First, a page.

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What Is a Jumbo CD?

Robin Hartill, CFP
Kevin Payne
By: Robin Hartill, CFP and Kevin Payne

Our Banking Experts

Ashley Maready
Check IconFact Checked Ashley Maready
Many or all of the products here are from our partners that compensate us. It’s how we make money. But our editorial integrity ensures our experts’ opinions aren’t influenced by compensation. Terms may apply to offers listed on this page. APY = Annual Percentage Yield

A certificate of deposit (CD) is a deposit account (similar to a savings account) offered by banks and other financial institutions. It offers guaranteed earnings over time. But exactly what is a jumbo CD?

Quite simply, a jumbo CD is a CD opened with at least a $100,000 deposit. The term "jumbo" is used in finance to describe larger-sized products, like a very large mortgage loan, for example.

Even for people with sizable nest eggs, $100,000 (or more) is a significant chunk of change. Here's a look at the pros and cons of a jumbo CD and what to consider when opening one.

Jumbo CD vs. regular CD

Jumbo CDs work pretty much the same way as regular CDs. When you deposit money into a certificate of deposit, you earn an annual percentage yield (APY) that's typically higher than you'd get with other deposit accounts. But if you pull out your money before the maturity date, you'll face an early withdrawal penalty.

The big difference is that with a jumbo CD, you're usually depositing $100,000 or more. You can open a regular CD with as little as $500, though the minimum deposit amounts vary by financial institution.

Advantages of jumbo CDs

Any investment has pros and cons. Here are some reasons you may want to invest in a jumbo CD:

  • Guaranteed returns: With a jumbo CD or a regular CD, your APY is guaranteed as long as you don't withdraw your money before the maturity date. You could earn better returns on your $100,000 if you invested it in the stock market, but you'd also risk losing your money. Jumbo CDs often pay slightly higher APYs than regular CDs.
  • Safety: The investment is covered by the Federal Deposit Insurance Corporation (FDIC). The maximum amount per depositor and ownership category is $250,000.

Jumbo CD disadvantages

Here are some potential drawbacks to consider before you invest in a jumbo CD.

  • Potential for better returns: Other investments, like stocks, mutual funds, or real estate, have the potential to produce significantly higher returns than a jumbo CD. The $100,000 (or more) required to open a jumbo CD might be better used elsewhere.Even for people with high budgets, $100,000 is a lot of money to devote to a single investment rather than a diversified set of assets -- no matter how secure that single investment might be.
  • Time commitment: There's always a time commitment with a CD. As a general rule of thumb, the longer the money stays in the account, the higher the APY. To get the top rates for both standard and jumbo CDs, you need to commit to a maximum term, which is typically (but not always) five years. Half a decade is a long time to be putting a six-figure pile of money under lock and key.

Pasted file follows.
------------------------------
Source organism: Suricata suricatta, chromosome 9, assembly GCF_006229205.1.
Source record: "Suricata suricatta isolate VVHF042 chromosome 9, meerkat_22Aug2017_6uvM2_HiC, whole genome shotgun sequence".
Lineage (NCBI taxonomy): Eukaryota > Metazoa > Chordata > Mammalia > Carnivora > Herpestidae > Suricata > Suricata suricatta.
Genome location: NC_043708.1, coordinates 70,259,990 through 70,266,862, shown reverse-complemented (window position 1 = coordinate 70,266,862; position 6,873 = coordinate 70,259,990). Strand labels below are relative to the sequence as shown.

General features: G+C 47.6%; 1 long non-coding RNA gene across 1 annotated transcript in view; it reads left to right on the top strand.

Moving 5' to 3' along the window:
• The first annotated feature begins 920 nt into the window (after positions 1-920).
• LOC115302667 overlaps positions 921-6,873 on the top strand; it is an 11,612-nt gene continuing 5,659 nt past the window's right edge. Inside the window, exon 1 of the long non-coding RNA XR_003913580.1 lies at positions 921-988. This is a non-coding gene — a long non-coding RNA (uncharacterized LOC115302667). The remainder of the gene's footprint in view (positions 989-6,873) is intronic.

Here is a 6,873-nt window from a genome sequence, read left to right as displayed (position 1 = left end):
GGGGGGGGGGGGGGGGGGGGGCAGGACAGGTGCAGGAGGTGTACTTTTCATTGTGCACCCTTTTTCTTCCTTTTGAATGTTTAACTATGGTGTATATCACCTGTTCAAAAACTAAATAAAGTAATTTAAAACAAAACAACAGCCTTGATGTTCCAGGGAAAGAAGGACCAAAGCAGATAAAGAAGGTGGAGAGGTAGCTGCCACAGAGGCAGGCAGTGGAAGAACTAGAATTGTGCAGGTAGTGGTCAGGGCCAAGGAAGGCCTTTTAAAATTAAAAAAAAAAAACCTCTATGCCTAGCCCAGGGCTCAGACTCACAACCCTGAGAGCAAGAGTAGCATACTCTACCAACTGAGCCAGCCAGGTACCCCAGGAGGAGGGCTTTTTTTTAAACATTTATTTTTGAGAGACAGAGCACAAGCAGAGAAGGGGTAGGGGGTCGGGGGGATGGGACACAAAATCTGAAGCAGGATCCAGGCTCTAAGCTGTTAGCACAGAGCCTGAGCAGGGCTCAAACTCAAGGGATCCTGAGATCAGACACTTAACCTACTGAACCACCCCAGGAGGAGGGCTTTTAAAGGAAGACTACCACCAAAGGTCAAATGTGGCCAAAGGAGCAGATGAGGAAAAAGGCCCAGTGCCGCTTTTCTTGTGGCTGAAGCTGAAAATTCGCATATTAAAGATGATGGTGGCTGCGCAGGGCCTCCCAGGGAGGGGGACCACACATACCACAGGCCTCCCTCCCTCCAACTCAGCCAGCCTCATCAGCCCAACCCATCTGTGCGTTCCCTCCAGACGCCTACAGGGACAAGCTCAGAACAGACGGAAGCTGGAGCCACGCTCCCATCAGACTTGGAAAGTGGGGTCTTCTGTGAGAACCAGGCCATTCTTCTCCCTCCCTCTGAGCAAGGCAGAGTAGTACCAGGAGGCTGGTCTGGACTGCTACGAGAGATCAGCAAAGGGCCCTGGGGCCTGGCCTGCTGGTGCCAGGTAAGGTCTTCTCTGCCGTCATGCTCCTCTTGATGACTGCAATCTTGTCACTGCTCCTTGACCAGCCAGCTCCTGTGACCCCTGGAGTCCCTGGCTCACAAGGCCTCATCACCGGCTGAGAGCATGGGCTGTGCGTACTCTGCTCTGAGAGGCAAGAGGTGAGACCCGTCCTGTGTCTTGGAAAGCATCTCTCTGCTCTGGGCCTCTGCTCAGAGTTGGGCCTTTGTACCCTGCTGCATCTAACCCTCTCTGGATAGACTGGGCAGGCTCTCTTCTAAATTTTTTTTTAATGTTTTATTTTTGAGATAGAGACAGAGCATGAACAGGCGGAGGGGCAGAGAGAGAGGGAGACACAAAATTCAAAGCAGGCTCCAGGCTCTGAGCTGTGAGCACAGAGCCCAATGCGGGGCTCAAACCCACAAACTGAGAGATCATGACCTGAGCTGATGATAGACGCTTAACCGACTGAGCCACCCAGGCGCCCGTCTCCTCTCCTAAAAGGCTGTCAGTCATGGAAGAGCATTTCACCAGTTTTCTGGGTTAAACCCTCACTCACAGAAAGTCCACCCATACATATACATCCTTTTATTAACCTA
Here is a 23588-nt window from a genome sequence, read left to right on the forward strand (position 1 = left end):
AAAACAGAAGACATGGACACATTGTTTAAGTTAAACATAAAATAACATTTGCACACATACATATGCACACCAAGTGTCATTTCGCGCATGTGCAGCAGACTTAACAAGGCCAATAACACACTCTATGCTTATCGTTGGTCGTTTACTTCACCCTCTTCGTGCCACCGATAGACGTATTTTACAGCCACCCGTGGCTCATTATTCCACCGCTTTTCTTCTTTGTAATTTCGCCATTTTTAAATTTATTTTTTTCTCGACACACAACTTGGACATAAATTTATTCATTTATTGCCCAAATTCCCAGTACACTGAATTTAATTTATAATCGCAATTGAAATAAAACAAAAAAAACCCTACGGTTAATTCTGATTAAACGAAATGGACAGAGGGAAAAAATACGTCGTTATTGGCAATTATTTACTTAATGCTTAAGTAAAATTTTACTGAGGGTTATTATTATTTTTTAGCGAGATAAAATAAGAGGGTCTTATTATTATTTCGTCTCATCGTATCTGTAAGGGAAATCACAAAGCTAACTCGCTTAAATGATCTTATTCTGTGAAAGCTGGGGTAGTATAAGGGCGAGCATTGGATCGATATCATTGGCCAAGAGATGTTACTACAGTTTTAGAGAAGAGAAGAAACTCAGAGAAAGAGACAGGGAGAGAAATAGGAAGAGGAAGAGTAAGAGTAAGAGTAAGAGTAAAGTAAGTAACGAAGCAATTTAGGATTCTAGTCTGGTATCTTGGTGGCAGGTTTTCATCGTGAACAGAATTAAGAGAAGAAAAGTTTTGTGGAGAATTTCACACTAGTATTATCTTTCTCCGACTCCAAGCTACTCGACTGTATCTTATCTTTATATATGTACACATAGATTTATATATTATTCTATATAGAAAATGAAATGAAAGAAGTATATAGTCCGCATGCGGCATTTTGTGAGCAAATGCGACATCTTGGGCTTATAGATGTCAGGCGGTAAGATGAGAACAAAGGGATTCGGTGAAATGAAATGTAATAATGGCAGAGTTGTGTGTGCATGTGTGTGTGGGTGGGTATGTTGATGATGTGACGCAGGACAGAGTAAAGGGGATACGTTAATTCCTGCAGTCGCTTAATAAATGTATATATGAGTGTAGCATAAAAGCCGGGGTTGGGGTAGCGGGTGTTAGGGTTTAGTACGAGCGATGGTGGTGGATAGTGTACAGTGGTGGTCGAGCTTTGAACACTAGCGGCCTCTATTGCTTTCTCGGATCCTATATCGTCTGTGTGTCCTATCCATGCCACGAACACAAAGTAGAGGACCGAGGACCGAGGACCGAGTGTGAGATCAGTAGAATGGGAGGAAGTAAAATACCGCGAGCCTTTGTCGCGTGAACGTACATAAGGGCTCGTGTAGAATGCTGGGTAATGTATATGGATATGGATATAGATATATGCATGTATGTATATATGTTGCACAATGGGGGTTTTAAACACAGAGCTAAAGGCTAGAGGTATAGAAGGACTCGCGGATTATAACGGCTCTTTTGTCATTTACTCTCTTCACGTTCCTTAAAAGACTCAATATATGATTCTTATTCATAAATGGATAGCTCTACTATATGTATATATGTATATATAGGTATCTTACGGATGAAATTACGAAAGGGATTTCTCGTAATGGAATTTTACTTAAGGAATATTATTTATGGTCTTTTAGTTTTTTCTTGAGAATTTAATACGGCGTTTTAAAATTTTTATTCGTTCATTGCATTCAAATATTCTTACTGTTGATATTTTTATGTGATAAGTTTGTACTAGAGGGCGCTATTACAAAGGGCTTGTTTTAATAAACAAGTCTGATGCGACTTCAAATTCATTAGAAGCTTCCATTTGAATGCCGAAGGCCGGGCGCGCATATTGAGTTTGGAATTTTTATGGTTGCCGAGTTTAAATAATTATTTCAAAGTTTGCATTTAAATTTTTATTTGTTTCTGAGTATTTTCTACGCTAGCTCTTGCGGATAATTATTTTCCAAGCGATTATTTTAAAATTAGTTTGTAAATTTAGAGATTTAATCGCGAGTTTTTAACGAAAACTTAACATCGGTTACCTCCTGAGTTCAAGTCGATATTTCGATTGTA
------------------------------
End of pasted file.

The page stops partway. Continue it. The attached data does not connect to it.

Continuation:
• CD laddering could be a better strategy: If you put all of your funds into one CD, you lose the chance to take advantage of the CD ladder strategy. CD laddering lets you allocate your investment across several CDs so you have at least one account maturing at the end of every year. This ensures an annual income from your CD investment.

How to invest in a jumbo CD

CDs are one of the most solid financial commitments in banking. But remember that the penalties for even modest withdrawals are steep. Once you park your money into a CD, it needs to stay there. If you need money for daily expenses, a checking account is a better choice. If you want to save money and earn interest but you don't want to lock up your money for an extended period, consider a high-yield savings account.

If you've decided you want to open a jumbo CD, the next step is to figure out which bank is right for you.

Start by shopping around to find the best CD rates. Online banks tend to offer higher rates since they don't have the overhead costs of a brick-and-mortar-bank. Although they don't necessarily have a separate jumbo CD category, their higher rates in general help make up for this.

Next, you'll want to nail down the term. You need to strike a balance between the return you'll be getting and the length of time you can go without access to the money.

Once you've found the right jumbo CD for you, sit back and wait for your investment to mature.

Still have questions?

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  • With a jumbo CD, you can lock in a guaranteed return on a large amount of money for an extended period of time. For people who are worried about stock market volatility, a jumbo CD is a safer way to invest money, although the stock market offers much greater potential returns.

  • The amount you earn will depend on market interest rates and the CD's term. If you invested $100,000 in a 12-month CD with a 5% APY, you'd have $105,000 at the end of one year. If you invested $100,000 in a 5-year CD with a 5% APY, you'd have $127,628 when the CD matures -- your original $100,000, plus $27,628 in interest earnings.

  • A jumbo CD could be worth it if you have a solid emergency fund and a large amount of cash that you can afford to lock away for several months or years. However, because CD interest rates are low compared to stock market returns and might not keep up with inflation, you'll also want to have money in investments like stocks and mutual funds before you put money in a jumbo CD.

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